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A doubt about GPU hardware...

Hi!

I am trying to write an hobby OS with hardware 2D/3D acceleration support.

I don't need code example, just a little bit of theory.

I need some clarification about how the GPU hardware works.
Let say that I send an command to the GPU, to draw a poly to screen. The question is: When the GPU hardware terminate fetching the instruction stream, terminate to read the data from the RAM, then terminate to calculate it all, then, where the stuff are written? Let be a projected shape, where this 2D shape is written - in the video RAM? It is directed to the monitor connector? The specs often talk to finally write to an frame buffer. So is this frame buffer the video ram? There where one write data to draw as in VESA mode? Do I need to enter an special video mode (VESA for example) in order to draw to screen the GPU output?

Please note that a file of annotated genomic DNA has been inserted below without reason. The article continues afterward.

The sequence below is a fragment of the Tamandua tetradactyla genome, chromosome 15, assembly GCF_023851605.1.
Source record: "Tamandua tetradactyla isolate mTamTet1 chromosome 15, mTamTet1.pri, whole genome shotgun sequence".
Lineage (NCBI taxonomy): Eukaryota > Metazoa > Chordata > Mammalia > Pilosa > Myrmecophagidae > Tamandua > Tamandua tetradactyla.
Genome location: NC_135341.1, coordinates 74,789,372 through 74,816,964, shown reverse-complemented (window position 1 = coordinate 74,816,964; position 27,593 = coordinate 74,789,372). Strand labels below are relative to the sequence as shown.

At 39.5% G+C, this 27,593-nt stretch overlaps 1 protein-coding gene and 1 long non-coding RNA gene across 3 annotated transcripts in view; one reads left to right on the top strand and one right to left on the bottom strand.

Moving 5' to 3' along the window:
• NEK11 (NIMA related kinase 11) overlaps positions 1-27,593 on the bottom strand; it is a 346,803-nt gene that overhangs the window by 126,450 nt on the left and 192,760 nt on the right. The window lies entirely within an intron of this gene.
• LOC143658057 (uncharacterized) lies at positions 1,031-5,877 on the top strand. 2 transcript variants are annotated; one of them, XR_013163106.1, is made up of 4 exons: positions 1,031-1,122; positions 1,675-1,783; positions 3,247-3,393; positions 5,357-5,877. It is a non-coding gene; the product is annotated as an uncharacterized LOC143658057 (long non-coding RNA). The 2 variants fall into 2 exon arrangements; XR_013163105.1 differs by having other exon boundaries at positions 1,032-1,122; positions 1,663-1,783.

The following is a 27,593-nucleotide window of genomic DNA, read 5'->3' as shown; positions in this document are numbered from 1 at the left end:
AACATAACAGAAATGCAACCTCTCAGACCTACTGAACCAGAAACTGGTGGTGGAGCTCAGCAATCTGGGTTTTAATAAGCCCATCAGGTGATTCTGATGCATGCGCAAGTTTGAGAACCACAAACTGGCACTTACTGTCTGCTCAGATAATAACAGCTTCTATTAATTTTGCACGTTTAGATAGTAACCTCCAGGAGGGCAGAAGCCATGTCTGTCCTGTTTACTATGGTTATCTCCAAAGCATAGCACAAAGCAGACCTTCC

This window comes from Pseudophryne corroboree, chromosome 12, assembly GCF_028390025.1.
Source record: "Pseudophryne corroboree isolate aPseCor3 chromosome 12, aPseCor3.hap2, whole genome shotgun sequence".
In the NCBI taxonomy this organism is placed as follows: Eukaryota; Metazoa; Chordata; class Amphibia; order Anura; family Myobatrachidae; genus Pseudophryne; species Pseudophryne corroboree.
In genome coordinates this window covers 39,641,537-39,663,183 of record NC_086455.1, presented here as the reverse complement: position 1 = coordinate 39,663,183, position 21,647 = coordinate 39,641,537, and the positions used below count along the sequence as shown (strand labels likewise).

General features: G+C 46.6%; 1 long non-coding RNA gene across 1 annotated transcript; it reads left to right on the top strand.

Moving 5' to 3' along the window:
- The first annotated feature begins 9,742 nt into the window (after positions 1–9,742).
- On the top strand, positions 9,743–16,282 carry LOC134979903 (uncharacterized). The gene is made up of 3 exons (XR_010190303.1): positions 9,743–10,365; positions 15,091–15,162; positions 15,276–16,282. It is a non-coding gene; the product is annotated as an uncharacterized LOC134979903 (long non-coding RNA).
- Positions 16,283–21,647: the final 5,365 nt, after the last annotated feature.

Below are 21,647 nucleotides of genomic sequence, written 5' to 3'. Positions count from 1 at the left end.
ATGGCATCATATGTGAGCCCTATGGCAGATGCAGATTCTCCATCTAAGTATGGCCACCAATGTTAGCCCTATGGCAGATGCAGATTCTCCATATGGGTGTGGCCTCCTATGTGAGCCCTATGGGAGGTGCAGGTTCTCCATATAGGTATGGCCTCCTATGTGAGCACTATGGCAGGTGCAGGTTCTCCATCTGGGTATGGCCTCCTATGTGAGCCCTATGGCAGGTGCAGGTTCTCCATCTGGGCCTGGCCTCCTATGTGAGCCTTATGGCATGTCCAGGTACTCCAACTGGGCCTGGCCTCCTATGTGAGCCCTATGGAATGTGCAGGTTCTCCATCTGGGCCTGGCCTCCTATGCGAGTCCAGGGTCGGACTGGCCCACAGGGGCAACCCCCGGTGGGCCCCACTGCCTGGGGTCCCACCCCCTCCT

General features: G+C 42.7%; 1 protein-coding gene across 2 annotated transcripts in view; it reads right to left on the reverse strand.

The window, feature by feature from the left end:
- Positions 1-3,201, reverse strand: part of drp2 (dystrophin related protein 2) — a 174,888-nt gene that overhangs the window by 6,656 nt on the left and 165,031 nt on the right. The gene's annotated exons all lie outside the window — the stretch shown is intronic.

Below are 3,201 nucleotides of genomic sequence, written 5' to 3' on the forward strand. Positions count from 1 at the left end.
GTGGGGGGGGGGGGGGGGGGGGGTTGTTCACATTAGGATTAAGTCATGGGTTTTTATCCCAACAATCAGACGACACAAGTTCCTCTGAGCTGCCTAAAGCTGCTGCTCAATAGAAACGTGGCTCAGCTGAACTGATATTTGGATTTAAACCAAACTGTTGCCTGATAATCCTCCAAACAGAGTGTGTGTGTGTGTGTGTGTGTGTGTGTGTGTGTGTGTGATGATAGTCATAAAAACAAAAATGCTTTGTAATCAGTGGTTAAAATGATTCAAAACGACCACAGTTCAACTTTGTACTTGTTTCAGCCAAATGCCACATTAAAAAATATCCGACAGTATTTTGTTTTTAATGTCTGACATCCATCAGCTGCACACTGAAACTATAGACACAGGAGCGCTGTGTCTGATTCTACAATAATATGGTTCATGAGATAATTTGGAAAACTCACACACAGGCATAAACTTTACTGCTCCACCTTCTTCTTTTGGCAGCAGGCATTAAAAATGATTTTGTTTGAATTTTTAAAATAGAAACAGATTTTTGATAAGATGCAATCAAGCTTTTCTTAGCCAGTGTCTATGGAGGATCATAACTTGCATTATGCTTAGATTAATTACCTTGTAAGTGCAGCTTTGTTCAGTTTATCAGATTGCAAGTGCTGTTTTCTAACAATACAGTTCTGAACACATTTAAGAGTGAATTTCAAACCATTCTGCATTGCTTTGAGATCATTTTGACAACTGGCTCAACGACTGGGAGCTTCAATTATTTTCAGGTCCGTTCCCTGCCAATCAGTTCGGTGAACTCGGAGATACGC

For example if I want to render through the GPU only one windows content, representing this way only a part of the screen, how achieve it?

Thanks!

Comments

  • PhilTaylorPhilTaylor Posts: 4Member
    typically the driver buffers 2-3 frames worth of the command stream.

    the command buffer is only accessible by the driver, in Ring0, you cant get at it in Ring3.

    why is it not acceptible to issue standard API calls, just like the OS does?

    for instance, Windows Desktop Window Manager uses D3D9Ex in Vista, and provides each window that is created with a rendertarget buffer to draw into.

    unless your hobby OS is writing a driver layer, its pretty hard to get below the API.

    and then, you'd need to write drivers for each piece of hw you want to support, using your new driver layer, eg device driver interface or DDI.

    to understand the DDI between the driver and the hw, you'd have to not only have access to the Windows DDK and the driver source MS provides to have a working example, but also access to each IHVs hardware reference manual. unless you have relationships with all those companies, that is pretty hard to pull off.
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